Joanne Banks and Emer Smyth use data from a study that followed approximately 900 students between 2002 and 2007/8. They use a combination of quantitative surveys and qualitative interviews. Their results are published in the Journal of Youth Studies. It is the sport related findings that of particular interest to this post, however, it is worth noting some of the other findings. For example, females experience much higher levels of stress than their male counterparts.
Another interesting finding is that higher achieving students feel under greater pressure. The authors put this down to academic self-image. One possible way around this might be to get parents and teachers to focus on the efforts of the child rather than their results. Most teachers and sports coaches realise that they should praise the efforts of their charges rather than praise the person. Carol Dweck provides an excellent account of the dynamics in her book Mindset. She describes research where students who were praised for their effort subsequently performed better than student who were told that they were intelligent.
When it comes to interpretation of the results from Banks and Smyth, it is worth noting the social side. The authors highlight the negative impact of feeling isolated and the positive impact of belonging to a larger group. The negative impact of being isolated can be seen by the large, and statistically significant, impact on how the students (see Table 2 below). The positive impact of belonging, and frequent involvement, in school-based sport is also clear from the result presented in Table 2.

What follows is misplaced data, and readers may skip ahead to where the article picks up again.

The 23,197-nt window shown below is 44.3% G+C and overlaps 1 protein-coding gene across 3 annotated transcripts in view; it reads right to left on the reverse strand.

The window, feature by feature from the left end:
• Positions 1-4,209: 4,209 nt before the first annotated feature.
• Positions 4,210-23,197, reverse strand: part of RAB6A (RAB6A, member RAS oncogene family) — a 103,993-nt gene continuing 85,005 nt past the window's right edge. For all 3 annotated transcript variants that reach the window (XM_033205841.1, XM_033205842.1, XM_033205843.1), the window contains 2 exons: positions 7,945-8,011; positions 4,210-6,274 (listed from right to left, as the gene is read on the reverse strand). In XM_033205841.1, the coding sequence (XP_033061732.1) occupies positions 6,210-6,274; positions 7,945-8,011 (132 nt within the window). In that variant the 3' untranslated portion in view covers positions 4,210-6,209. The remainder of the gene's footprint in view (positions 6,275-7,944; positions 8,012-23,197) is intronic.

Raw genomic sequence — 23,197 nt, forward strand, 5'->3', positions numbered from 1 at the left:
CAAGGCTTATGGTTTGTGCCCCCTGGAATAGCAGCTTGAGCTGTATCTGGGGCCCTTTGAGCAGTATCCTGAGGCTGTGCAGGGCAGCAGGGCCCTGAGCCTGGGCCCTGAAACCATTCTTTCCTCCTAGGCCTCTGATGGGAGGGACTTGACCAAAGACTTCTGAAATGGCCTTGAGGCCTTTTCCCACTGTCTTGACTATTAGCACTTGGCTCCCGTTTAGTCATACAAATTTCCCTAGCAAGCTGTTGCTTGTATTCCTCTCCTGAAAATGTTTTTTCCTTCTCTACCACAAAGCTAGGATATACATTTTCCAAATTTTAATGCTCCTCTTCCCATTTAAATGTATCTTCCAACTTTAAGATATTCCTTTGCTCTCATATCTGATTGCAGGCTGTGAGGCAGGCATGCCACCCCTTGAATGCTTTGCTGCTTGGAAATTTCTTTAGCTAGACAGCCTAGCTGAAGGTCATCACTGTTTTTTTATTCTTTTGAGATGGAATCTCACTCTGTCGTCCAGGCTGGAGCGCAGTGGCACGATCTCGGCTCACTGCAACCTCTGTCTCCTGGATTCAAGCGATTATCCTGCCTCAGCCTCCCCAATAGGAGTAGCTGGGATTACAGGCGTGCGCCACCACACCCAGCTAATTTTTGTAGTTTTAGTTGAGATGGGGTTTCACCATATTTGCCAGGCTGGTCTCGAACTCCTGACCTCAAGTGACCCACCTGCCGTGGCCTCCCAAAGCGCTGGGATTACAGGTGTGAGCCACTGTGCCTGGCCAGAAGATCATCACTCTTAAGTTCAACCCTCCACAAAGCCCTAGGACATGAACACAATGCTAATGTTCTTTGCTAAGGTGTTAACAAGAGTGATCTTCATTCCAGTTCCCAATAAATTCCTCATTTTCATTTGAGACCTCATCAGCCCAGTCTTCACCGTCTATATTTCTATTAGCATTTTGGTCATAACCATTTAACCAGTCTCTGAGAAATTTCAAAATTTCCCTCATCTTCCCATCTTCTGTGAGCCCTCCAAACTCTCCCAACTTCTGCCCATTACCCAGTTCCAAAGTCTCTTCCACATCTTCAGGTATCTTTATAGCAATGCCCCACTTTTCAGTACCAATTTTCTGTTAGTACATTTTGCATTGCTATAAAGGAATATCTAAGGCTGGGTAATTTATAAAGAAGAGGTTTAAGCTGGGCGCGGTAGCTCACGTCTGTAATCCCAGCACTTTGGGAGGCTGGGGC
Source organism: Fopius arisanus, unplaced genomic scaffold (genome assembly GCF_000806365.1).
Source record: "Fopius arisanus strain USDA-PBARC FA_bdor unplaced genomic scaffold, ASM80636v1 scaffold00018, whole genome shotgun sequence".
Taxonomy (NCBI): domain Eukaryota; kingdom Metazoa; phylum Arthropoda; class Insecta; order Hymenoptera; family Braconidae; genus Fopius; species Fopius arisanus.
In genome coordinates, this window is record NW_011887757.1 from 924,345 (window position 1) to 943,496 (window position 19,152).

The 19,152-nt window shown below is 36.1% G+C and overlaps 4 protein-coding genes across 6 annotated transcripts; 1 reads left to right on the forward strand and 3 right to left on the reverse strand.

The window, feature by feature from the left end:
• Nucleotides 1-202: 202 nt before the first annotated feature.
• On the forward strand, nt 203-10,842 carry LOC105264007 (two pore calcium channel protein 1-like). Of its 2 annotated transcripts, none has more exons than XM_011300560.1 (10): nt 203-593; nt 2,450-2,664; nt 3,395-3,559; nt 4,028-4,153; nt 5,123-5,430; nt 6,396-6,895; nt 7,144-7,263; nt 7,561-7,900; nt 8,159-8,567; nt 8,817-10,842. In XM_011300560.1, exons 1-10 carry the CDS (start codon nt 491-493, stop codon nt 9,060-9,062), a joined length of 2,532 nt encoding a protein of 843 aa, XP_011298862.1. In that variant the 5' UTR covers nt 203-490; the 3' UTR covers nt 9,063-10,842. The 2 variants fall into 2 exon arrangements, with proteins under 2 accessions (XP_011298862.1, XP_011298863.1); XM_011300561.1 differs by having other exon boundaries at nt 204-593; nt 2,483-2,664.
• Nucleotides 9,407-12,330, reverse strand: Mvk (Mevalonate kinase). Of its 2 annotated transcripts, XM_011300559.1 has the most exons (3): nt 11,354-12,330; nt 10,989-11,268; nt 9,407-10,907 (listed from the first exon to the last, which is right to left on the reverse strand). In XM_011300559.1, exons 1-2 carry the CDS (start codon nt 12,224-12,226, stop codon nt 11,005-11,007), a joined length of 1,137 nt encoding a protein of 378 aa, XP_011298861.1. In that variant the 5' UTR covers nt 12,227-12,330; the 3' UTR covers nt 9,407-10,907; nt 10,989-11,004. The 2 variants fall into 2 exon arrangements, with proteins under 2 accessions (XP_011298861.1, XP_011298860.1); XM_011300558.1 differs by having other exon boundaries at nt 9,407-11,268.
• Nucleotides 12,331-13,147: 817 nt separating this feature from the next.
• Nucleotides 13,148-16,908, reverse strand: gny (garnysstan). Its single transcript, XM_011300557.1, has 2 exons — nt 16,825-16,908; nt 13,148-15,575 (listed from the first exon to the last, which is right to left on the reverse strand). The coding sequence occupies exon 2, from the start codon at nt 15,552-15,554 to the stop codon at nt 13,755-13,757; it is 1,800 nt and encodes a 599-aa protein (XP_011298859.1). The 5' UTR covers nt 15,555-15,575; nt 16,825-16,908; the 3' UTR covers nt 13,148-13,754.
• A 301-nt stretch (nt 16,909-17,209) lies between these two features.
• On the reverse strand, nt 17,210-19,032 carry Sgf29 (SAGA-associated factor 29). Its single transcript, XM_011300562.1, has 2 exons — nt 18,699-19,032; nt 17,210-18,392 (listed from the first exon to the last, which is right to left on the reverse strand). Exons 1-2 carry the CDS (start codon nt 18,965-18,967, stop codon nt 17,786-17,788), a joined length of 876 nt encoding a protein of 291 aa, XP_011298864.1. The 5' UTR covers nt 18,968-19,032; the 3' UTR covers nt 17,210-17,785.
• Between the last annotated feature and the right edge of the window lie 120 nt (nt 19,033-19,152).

In the text surrounding Table 2, the authors also provide the details on tests that are not reported. It is important to outline these other findings so as to clearly understand what is presented in Table 2. The authors found "that participation in extra-curricular activities such as school-based clubs and drama had no significant association with stress levels". In other words, it is NOT about belonging to any school-based club or society. Nor is it about sport outside of school. The authors examined the "relationship between participation in non-school sports and stress" and "[n]o significant effect was found". Therefore, it is NOT about sport per se. It is the combination, and the frequency of the involvement, in school-based sport that is important. It is worth quoting extensively from the authors to reinforce this point.
"The analyses indicate that students who take part in school-based sports on a more frequent basis (three or more times in the previous two weeks) have lower stress levels than their peers. In order to assess whether this was related to the impact of physical activity rather than social participation, analyses examined the relationship between participation in non-school sports and stress. No significant effect was found so it is evident that an activity which combined school belonging and physical exercise played a role in reducing stress".